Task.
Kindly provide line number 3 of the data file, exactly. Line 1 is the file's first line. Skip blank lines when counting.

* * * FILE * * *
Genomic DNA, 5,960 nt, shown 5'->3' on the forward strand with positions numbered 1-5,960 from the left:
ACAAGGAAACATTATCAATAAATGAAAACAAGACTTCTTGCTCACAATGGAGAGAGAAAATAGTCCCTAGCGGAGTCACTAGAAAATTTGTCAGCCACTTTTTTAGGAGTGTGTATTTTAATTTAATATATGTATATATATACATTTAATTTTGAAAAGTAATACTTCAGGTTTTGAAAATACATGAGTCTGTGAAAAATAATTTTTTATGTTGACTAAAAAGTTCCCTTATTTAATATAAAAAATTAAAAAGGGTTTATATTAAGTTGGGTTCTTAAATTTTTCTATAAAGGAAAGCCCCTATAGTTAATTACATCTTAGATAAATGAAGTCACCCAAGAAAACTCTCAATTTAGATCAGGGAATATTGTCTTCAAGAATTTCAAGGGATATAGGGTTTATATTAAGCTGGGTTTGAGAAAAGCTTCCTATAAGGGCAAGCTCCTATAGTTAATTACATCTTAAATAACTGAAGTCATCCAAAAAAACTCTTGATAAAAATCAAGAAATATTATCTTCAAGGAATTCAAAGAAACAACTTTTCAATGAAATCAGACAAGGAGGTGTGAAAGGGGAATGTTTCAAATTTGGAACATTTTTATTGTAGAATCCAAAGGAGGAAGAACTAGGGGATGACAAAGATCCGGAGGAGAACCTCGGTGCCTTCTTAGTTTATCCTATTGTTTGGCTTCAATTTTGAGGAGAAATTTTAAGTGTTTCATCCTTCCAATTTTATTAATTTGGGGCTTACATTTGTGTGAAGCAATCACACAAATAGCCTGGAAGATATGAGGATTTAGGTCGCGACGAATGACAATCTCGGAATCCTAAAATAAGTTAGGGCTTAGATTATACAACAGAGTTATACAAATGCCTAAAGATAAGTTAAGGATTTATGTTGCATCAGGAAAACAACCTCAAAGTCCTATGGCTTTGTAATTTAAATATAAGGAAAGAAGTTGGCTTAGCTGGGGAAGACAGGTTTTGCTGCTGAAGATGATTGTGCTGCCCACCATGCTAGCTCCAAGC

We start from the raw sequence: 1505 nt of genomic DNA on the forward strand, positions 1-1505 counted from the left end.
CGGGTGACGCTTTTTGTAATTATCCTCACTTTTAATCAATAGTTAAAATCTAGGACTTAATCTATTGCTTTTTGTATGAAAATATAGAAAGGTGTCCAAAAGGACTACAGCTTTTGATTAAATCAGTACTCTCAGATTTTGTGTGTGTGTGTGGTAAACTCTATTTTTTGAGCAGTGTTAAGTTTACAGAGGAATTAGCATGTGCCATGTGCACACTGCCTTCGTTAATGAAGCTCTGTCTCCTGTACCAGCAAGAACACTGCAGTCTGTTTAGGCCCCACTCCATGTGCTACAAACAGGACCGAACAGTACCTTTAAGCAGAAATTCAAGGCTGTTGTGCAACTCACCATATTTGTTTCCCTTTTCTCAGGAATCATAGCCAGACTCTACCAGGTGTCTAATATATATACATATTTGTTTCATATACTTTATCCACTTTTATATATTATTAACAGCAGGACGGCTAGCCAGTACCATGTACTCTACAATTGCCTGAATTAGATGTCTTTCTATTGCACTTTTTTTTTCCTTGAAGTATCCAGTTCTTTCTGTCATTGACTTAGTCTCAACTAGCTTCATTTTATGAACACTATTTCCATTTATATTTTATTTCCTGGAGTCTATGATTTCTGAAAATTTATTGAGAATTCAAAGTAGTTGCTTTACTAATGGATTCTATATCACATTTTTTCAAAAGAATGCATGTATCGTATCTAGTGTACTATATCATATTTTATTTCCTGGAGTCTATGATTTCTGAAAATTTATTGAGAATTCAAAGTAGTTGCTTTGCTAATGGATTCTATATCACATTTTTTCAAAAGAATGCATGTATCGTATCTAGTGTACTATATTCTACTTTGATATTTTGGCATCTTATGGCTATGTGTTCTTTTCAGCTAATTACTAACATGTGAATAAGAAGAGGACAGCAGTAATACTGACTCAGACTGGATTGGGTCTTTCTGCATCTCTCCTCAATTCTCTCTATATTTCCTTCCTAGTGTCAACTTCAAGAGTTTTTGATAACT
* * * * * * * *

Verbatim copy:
We start from the raw sequence: 1505 nt of genomic DNA on the forward strand, positions 1-1505 counted from the left end.